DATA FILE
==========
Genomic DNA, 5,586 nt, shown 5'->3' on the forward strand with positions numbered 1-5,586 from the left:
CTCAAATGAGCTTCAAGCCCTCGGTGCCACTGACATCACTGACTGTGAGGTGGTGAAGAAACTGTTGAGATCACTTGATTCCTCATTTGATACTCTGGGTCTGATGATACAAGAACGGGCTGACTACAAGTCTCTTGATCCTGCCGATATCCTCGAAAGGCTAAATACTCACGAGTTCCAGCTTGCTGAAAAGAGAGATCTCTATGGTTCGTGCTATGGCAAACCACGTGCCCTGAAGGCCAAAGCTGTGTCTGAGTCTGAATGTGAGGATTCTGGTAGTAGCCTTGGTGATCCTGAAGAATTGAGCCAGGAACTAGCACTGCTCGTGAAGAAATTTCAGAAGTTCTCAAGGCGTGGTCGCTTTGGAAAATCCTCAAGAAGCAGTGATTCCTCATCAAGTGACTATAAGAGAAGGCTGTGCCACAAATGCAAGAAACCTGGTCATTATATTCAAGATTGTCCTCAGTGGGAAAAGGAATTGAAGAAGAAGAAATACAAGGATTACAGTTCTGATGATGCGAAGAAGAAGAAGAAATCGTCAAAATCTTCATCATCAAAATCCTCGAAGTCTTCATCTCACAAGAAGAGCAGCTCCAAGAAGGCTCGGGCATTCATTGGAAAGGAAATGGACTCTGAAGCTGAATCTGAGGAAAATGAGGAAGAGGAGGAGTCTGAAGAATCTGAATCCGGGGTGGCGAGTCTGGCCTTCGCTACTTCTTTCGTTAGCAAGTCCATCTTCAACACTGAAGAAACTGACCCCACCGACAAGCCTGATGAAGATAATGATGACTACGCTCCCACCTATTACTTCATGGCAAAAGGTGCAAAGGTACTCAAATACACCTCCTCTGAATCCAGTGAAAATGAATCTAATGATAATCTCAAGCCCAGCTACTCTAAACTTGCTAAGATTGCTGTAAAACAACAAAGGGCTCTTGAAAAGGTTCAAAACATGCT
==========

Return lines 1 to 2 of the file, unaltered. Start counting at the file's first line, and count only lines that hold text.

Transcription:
Genomic DNA, 5,586 nt, shown 5'->3' on the forward strand with positions numbered 1-5,586 from the left:
CTCAAATGAGCTTCAAGCCCTCGGTGCCACTGACATCACTGACTGTGAGGTGGTGAAGAAACTGTTGAGATCACTTGATTCCTCATTTGATACTCTGGGTCTGATGATACAAGAACGGGCTGACTACAAGTCTCTTGATCCTGCCGATATCCTCGAAAGGCTAAATACTCACGAGTTCCAGCTTGCTGAAAAGAGAGATCTCTATGGTTCGTGCTATGGCAAACCACGTGCCCTGAAGGCCAAAGCTGTGTCTGAGTCTGAATGTGAGGATTCTGGTAGTAGCCTTGGTGATCCTGAAGAATTGAGCCAGGAACTAGCACTGCTCGTGAAGAAATTTCAGAAGTTCTCAAGGCGTGGTCGCTTTGGAAAATCCTCAAGAAGCAGTGATTCCTCATCAAGTGACTATAAGAGAAGGCTGTGCCACAAATGCAAGAAACCTGGTCATTATATTCAAGATTGTCCTCAGTGGGAAAAGGAATTGAAGAAGAAGAAATACAAGGATTACAGTTCTGATGATGCGAAGAAGAAGAAGAAATCGTCAAAATCTTCATCATCAAAATCCTCGAAGTCTTCATCTCACAAGAAGAGCAGCTCCAAGAAGGCTCGGGCATTCATTGGAAAGGAAATGGACTCTGAAGCTGAATCTGAGGAAAATGAGGAAGAGGAGGAGTCTGAAGAATCTGAATCCGGGGTGGCGAGTCTGGCCTTCGCTACTTCTTTCGTTAGCAAGTCCATCTTCAACACTGAAGAAACTGACCCCACCGACAAGCCTGATGAAGATAATGATGACTACGCTCCCACCTATTACTTCATGGCAAAAGGTGCAAAGGTACTCAAATACACCTCCTCTGAATCCAGTGAAAATGAATCTAATGATAATCTCAAGCCCAGCTACTCTAAACTTGCTAAGATTGCTGTAAAACAACAAAGGGCTCTTGAAAAGGTTCAAAACATGCT